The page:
High-riding aside, my friend Mary sent me this interesting article, which throws many of the common stereotypes of pot-smokers out the window. People are always saying pot will make you demotivated. Pot will make you dumb. Pot will make you depressed. It will make you antisocial etc. and politically it's advantageous to show marijuana in a negative light. This study shows some surprising results to the contrary. One of the reasons Canada doesn't legalize it is because our neighbours to the south would probably invade us. If pot were legal and taxable in this country, we could afford to get rid of GST and PST. We forget that marijuana has been used for thousands of years for medicinal and ritual purposes, and the side-effects are much less severe than alcohol. Sure, it is a lot higher in the concentration of THC these days, but so was the substance scientists used on rats.

So, now the question is: does dope make you a dupe or does the bud make you wiser?

Thursday, October 13, 2005

Maple Leaf

You were just a bud in that lonely spring, clinging to the branches like a zebra muscle. As the days progressed, I sweat, and you flexed your herbaceous fingers. Outward, onward, upward you went, smart little thing you are, blowing carelessly in the breeze. Then the temperature fell, and life was not so accomodating for you anymore. I forgot that you even existed. Maybe I took you for granted, in amongst so many of your own kind.

Yesterday, I found you lying on the ground, dead.

But you looked so pretty.

Wednesday, October 12, 2005

Apocalypse in Coming

Devilish durveshes, dungeons and dragons,
music in orbit and pastors and pagans,
all through the earth hidden; all spread about,
The world gives a heave, its wide mouth doth shout,
with changes both subtle and quivering past,
how will cement shacks stacked up so high last?

Watch as our children lengthen by day.
Watch as the sun's smile fades away.
Mark how the time passes spiralling on.
Look at the new moon, piercing the dawn.

People with big plans,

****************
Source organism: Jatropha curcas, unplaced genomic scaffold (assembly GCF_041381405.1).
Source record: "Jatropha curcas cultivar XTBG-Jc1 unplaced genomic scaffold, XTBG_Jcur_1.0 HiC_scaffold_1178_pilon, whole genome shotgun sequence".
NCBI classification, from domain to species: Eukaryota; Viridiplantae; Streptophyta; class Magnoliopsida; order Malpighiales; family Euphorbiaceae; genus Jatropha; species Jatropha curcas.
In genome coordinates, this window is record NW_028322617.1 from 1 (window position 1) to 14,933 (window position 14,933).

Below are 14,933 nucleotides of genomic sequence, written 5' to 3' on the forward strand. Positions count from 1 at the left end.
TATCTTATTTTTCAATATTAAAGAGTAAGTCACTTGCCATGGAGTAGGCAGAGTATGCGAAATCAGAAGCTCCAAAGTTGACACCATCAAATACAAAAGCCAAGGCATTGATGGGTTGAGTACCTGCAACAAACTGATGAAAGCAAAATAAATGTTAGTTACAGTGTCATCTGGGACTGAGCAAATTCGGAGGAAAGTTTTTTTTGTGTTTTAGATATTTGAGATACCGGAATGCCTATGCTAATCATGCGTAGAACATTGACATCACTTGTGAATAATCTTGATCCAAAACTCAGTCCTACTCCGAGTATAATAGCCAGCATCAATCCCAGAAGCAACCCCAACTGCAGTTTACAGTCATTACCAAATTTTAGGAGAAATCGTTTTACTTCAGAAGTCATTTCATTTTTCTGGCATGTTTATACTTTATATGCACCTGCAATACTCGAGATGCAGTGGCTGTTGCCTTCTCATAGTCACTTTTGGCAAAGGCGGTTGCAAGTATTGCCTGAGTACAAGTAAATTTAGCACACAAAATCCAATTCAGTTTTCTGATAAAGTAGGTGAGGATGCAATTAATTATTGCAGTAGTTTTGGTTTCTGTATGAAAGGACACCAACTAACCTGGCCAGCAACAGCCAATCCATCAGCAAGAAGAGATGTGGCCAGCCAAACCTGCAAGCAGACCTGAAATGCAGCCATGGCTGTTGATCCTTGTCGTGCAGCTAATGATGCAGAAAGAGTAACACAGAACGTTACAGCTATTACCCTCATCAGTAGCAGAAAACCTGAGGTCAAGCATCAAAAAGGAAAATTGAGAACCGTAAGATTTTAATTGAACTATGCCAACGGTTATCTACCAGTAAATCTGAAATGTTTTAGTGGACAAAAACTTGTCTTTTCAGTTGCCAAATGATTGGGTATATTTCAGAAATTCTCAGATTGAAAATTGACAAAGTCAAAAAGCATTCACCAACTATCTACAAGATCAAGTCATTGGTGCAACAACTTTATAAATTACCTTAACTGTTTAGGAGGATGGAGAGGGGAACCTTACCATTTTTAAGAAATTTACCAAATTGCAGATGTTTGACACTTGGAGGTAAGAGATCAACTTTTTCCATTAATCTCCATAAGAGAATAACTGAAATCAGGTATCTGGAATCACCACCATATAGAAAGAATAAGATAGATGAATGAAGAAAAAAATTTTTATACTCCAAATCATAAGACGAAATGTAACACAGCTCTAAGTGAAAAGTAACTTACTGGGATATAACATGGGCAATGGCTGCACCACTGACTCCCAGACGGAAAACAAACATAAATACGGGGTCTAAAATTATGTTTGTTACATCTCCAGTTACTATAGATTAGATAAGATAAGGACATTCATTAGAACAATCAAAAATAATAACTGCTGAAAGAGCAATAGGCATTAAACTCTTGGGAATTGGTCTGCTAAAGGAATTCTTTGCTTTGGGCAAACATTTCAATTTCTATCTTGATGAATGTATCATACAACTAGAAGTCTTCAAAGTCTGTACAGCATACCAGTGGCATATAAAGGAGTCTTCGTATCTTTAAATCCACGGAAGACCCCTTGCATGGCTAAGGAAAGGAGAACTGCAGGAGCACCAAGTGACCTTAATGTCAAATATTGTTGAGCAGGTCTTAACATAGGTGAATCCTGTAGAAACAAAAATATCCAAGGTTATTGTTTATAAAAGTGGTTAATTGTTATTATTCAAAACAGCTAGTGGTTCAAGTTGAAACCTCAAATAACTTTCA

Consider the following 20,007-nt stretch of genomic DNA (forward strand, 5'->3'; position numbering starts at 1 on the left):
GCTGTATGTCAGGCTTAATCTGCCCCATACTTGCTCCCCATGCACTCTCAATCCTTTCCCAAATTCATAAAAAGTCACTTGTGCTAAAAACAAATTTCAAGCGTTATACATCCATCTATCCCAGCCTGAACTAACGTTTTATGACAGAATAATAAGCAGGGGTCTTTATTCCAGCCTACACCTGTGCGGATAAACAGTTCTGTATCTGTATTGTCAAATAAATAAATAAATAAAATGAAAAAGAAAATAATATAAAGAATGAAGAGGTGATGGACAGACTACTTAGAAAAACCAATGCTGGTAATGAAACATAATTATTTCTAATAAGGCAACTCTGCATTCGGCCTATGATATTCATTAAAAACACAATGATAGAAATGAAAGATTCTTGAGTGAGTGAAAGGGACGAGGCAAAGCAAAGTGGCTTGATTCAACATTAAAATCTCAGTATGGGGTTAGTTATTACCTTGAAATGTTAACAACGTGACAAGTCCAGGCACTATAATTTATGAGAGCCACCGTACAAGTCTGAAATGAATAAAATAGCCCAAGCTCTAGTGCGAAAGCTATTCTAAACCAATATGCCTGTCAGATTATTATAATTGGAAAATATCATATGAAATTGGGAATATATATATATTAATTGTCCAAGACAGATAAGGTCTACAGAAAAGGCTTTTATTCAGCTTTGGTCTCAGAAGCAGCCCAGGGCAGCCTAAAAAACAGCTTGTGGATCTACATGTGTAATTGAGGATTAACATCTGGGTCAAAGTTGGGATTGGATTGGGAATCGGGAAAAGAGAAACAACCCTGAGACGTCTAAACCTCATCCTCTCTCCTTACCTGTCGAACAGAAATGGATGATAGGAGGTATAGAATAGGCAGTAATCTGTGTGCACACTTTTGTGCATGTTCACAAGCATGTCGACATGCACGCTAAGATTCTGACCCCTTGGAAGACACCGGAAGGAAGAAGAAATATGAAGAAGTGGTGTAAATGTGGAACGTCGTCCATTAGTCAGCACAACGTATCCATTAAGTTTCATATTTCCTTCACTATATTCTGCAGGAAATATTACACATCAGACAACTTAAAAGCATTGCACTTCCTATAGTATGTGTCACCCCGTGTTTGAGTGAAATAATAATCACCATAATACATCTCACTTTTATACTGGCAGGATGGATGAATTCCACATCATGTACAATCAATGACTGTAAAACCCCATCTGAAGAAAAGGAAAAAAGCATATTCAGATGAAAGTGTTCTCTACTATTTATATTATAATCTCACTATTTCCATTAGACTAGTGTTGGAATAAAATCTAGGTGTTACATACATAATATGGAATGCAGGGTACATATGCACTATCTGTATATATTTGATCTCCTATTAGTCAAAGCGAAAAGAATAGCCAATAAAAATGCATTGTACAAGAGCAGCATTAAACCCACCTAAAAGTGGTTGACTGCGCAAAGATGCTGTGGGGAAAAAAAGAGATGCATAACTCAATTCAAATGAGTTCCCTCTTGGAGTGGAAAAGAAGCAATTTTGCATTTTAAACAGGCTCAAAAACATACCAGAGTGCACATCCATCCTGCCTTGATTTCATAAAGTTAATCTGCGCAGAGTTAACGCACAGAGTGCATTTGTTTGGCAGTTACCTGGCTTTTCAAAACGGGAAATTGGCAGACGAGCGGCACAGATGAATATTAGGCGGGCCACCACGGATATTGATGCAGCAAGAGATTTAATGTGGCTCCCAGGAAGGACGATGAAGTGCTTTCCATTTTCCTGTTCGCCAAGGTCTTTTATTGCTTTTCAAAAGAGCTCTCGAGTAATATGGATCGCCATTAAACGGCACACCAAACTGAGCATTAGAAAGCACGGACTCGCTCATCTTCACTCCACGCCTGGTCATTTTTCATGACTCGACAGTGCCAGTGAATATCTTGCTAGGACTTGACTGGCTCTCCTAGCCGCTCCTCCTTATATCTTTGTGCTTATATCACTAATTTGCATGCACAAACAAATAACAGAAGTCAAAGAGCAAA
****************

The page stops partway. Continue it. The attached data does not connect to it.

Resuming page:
Pensions from rich lands,
Power from large damns,
"economic stimulation"

Angels and dreamgods lure us with visions,
Butchered in time-space, cut in divisions,
Segmented classes, decadent asses,
Feeding the pigs in the sky.

With raging and greed and the blood hunger thick,
Destruction, a habit, we surely must kick,
At some point, replace in our living some sense,
Collectively we want to turn out less dense.

Sort out the clashes,
Face forward sashes!
Fashion to seduce the best of bad men.

It could be a folly,
or oh my Lord golly,
but someone must always take up this torch.

For territory, healthcare and welfare and tax,
no one will listen if our policies lack,
Appropriate means for the free individual,
Free from everything but the residual.

Traces of history, stick on our shores,
in an expression, in peoples mores,
The last thing the free-thinking mind wants to think,
is that our lives right here make elsewhere a stink.

As pale fingers pry open envelopes, some mystery waits to be hatched.

@Copyright 2005 SirBarrett

Tuesday, October 11, 2005

you might be down, but you're not out Posted by Picasa

Being Broke(n)

After a weekend of plenty, a lifetime of indulgence and recklessness, I discover I'm in poverty. I had the unfortunate opportunity to learn a lesson: a cop caught me speeding and gave me a hefty fine, plus an extra one for not lowering my high beams fast enough. I've added up the bills that I owe, and I'm in trouble.

The best advice I can tell myself is: STAY CALM! but it's hard to get myself to stop pacing and I keep wondering how I'm going to dig myself out of here. On the other hand, I know I will. I have faith. I've applied for jobs and heard back from one, which will keep me employed after my current contract ends. I got hired today! It's tricky going to school and working. I always find myself doing more work than I'm paid for, but I guess them's the hard knocks.

I should be happy considering all the suffering around me, this year especially. I should feel like I fit in, being human and vulnerable like everyone else. I should feel like I belong, knowing that the one thing we all have is suffering, but I feel lonely. I feel overwhelmed by my program, and I've been thinking about someone again lately. The world can be sad, but many have it worse than me.

My friend Kaz, who just got married, has to go back to Japan for 7 months before he can get his VISA to work here, so he'll be separated from his wife. My old housemate's boyfriend was run over by a salt tanker two weeks ago. He was in critical condition but now seems to be stabilizing with a broken leg. My other friend got kicked out of his house after a violent split and has been couch-surfing for weeks while he continues working and looking for a home, and my neighbour, who just last year was a basketball star at his high school with a car and a cute girlfriend, has bone cancer which has moved to his lungs, like Terry Fox's did. His father was hopeful that he would get better, but we know what happened to Terry Fox.

I'm trying to take things one at a time. I've sent off cheques for some of the things I owe, but I have to wait until they take a bite out of my account before I know how much is left, and how to live accordingly. I've thought of trying to get a loan, but debt is not pretty. I've thought of borrowing money, but I have no friends that have it.